The working group companies have been engaging, and continue to engage stakeholders on these matters, including government, organised labour, other mining companies and legal representatives of claimants who have filed legal suits against the working group companies. I am especially grateful to Peter Bailey of the National Union of Mineworkers – Peter has been one of the key players as we have worked through these complex and sensitive matters in recent years.

Operationally, we reported a 5% increase in copper equivalent production. This production uplift was delivered despite Barro Alto being mid-rebuild of its furnaces and the decision to pull back production at De Beers in response to market conditions. The 5% increase in production was also delivered after downsizing the organisation by more than 20% over the last 18 months.

We are showing a 27% reduction in our copper equivalent costs since 2012 and a 16% reduction in 2015 alone. We expect the performance trends to continue as we roll out the operating model and the right skills are developed through the organisation.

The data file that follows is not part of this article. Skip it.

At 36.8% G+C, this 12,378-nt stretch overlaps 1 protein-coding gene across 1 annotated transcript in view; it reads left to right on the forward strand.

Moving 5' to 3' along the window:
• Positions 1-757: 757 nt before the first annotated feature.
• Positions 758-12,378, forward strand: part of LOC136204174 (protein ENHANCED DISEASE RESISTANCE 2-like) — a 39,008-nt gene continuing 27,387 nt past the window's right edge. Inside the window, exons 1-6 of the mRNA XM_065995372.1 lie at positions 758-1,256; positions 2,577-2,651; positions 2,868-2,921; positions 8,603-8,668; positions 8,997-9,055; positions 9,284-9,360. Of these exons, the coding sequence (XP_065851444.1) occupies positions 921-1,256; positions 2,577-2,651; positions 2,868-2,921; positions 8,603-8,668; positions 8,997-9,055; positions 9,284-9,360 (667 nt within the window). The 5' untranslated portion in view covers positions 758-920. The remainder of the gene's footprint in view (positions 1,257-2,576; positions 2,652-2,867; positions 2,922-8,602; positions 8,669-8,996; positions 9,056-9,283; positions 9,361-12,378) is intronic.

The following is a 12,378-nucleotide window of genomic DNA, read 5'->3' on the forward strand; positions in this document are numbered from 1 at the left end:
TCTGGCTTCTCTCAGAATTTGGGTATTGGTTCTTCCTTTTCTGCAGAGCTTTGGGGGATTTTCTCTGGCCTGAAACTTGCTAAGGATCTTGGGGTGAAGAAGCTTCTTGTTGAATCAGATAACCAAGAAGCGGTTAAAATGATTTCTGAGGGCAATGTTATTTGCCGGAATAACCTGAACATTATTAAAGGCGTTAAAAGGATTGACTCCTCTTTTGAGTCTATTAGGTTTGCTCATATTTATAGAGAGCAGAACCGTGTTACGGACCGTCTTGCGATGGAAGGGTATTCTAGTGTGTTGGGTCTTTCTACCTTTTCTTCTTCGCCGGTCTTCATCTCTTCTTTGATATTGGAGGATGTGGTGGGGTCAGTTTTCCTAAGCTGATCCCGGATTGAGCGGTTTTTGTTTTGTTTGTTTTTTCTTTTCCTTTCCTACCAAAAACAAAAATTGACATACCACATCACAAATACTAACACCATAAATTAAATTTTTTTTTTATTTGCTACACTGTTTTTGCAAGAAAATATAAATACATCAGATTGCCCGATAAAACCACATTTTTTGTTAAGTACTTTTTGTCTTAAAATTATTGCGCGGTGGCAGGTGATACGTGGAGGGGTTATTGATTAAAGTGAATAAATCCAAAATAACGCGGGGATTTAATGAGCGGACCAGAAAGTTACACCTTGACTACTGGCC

Turning briefly to the first few months of 2016, we have seen a little more market stability and price improvements in certain commodities, although the overall picture remains uncertain and share price movements for the FTSE100 miners continue to be volatile, albeit with an upward trajectory at the moment.

As you may have seen, we announced our first quarter production figures this morning. These are in line with the equivalent period of 2015 on a copper equivalent basis and reflect the major restructuring programme under way and our ongoing efficiency and cost-reduction strategy. They also demonstrate the market discipline we continue to show in our key markets, particularly diamonds and platinum, and are consistent with our restructuring plans as we focus on lower-cost and higher-margin assets.  We are encouraged that the actions we have taken in diamonds are continuing to have a positive effect, while operational productivity continues on an upward trajectory.  As a consequence of our solid progress, our production guidance for 2016 remains unchanged.